Due to their extremely limited resources, every purchase has to be balanced against the most basic daily needs of food, clothing, clean water, and medicines. Professor Prahlad points out, “If we stop thinking of the poor as victims or as a burden and start recognizing them as resilient and creative entrepreneurs and value-conscious consumers, a whole new world of opportunity will open up.”
Are intellectual property rights still considered unassailable when such disparate measures are taken to fight ongoing pandemics like AIDS, SARS or the recent advent of bird flu?
Recently Cipla, an Indian generic drug maker, announced that they will launch a generic version of the bird flu drug, Oseltamivir in the domestic market this month. The move to launch the product follows the company’s abortive attempt to get a license for the product from Roche and Gilead, which have patents on the drug in the regulated market. Cipla is best-known for manufacturing cheap anti-AIDS drugs.
Cipla has managed to circumvent patents restrictions on these drugs due to a previous patent law in India that protected manufacturing processes, but not products — an Indian company was free to reverse engineer any drug so long as it used an unpatented process.
Case & Point:
There has been a visible conflict globally over AIDS drugs in Africa and Intellectual property rights enforced by big Pharma. Due to the higher drug costs for public health programs across Africa, many states are dealing with acute public health crises. This is where generic drug manufacturers like Cipla have played a role to bridge the gap.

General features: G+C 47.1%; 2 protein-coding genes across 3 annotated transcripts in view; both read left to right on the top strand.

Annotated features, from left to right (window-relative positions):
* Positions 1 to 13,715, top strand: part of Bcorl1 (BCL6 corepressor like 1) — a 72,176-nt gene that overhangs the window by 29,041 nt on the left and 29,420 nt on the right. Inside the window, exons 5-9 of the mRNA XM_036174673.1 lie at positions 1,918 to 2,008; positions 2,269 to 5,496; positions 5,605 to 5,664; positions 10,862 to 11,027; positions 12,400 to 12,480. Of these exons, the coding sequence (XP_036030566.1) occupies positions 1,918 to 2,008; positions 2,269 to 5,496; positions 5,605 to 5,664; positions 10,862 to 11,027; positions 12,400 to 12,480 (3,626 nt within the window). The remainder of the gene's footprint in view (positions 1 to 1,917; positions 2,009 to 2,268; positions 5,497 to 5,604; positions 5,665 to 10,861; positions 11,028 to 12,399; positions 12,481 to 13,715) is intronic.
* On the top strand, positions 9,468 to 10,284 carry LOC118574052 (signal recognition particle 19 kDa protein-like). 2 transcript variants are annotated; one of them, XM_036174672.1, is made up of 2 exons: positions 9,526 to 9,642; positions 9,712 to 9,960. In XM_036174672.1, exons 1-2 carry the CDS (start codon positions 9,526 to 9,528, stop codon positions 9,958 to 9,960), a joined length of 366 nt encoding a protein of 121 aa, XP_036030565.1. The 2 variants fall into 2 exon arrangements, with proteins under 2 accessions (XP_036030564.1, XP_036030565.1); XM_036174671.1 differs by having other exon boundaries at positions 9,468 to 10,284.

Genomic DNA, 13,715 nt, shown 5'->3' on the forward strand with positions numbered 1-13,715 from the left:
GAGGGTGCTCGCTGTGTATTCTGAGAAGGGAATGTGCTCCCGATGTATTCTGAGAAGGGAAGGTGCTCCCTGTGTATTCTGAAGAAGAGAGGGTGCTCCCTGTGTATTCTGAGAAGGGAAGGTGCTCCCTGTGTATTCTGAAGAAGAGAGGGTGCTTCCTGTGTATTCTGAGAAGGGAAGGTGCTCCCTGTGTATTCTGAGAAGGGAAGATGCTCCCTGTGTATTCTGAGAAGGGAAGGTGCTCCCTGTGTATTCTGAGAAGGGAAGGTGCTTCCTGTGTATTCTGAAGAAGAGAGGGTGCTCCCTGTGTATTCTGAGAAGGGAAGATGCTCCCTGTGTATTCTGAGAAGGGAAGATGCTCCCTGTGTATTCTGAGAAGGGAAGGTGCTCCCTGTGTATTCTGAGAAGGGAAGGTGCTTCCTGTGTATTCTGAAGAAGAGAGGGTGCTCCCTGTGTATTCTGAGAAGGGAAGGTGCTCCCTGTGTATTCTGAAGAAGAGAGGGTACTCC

With Cipla drugs, the cost of treating an AIDS patient has been reduced from $12,000 to $300 per year. The customary treatment of AIDS consists of a cocktail of three drugs. Cipla produced an all-in-one pill called Lamivudine which contains all three substances, something difficult elsewhere because the three patents are held by different companies.
The drug is widely used all across Africa and the third world.
Are we killing off an effective engine for quick and easy replication of drugs that would enable us to control recent global outbreaks such as SARS and birdflu? There are epidemics such as the west nile virus, AIDS and Polio that still need to be eradicated. These generic companies have invested a large number of resources in understanding local markets and have built complex supply chains around them. They have also invested millions in third world research centers employing thousands of bright minds. Will these valuable resources be lost forever?
Link : Patent regime? Not the end of the road
Times Square – New York, NY